D&D Beyond Bikini-Mail: Having Women at the Table

Daniel Carlson
New Mexico State University
Las Cruces, New Mexico, United States.


Dungeons and Dragons represents a space that is often treated as an echo chamber for young (usually white) men to act out fantasies of power and control, which makes up for their inability to perform such actions in the real world. Using the work of Sherry Turkle and Michelle Dickey, I posit that this game is a nuanced location acting as a safe space for people to act out different aspects of their identity or life experiences in a low-risk environment enhanced by the connections made between the players and their characters. In this work, I have utililzed feminist frames of criticism and analysis developed by Gesa Kirsch, Jacqueline Royster, Sonja Foss, and Cindy Griffin to show how the developers of the fifth edition of Dungeons and Dragons have made a feminist intervention on their own product. This feminist intervention, comprised of changes to rules and art policies, invites players to consider their preconceptions of race, gender, and sexual orientation. These challenges now materializing from within a space traditionally associated with the toxic masculinity of western popular culture are designed to make players think about the nature of the imagined worlds of gameplay while also considering the ways that their own world’s norms and expectations have been constructed. Hence, through this game, players are offered the opportunity to learn and understand complicated concepts that impact their daily lives.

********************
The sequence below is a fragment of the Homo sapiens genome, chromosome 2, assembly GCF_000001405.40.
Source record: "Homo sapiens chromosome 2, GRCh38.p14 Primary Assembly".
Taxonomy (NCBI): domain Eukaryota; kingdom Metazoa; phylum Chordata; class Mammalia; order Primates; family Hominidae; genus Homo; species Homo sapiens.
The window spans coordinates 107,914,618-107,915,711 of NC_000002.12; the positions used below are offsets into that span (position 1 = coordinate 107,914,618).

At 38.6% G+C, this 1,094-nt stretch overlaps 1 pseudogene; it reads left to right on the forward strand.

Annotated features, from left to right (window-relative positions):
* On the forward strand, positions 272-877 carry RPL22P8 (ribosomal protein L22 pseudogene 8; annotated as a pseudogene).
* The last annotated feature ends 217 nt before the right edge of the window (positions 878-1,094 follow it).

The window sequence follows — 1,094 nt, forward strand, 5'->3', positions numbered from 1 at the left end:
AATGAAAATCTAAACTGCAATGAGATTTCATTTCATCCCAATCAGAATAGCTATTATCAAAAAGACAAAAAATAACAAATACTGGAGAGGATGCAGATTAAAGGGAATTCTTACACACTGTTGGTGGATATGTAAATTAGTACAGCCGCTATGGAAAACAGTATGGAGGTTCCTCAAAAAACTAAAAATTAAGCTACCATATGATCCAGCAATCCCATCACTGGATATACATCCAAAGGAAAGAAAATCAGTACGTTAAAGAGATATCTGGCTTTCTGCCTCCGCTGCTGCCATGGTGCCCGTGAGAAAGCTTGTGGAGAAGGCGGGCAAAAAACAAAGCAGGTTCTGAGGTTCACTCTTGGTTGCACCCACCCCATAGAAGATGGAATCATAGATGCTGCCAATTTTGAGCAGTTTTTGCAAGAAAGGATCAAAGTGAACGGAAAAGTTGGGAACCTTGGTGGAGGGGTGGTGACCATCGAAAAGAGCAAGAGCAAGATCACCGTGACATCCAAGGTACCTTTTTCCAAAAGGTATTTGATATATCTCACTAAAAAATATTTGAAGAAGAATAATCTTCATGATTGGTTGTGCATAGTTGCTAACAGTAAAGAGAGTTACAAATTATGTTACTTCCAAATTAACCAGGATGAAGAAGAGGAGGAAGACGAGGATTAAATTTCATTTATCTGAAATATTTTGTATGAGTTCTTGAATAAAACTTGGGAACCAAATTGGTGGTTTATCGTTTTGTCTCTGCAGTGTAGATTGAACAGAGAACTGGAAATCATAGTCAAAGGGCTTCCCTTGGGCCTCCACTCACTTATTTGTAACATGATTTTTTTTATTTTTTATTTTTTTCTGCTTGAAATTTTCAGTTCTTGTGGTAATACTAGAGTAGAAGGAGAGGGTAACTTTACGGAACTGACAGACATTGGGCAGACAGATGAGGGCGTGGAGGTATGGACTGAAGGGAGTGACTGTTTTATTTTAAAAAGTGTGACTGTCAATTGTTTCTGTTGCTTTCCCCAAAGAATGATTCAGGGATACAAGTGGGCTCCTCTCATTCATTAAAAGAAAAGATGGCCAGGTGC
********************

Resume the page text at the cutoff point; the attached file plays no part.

Keywords: Dungeons and Dragons, D&D, Invitational Rhetoric, Rhetoric, Strategic Contemplation, Critical Imagination, Role-play, Toxic Masculinity, Popular Culture, Critical Role 

Author Bio

Daniel Carlson is a native of Cleveland, Ohio, who moved to New Mexico to pursue a master’s degree in Rhetoric and Professional Communication at New Mexico State University. He has cowritten two books with author Michael Rosen, Just My Type: Understanding Personality Profiles and Place Hacking: Venturing Off Limits. This article is an expansion of his interests in role-playing, Feminist rhetorics, and the ways that popular culture interacts with oppressive systems of power. More information can be found at https://www.linkedin.com/in/daniel-carlson-0064067a/. 

Suggested Citation


Carlson, Daniel James. “Beyond Bikini-Mail: Having Women at the Table.” Dialogue: The Interdisciplinary Journal of Popular Culture and Pedagogy, vol. 7, no. 3. http://journaldialogue.org/issues/v7-issue-3/dd-beyond-bikini-mail-having-women-at-the-table/


Carlson, D. J. (2020). Beyond bikini-mail: Having women at the table.” Dialogue: The Interdisciplinary Journal of Popular Culture and Pedagogy, 7(3). http://journaldialogue.org/issues/v7-issue-3/dd-beyond-bikini-mail-having-women-at-the-table/

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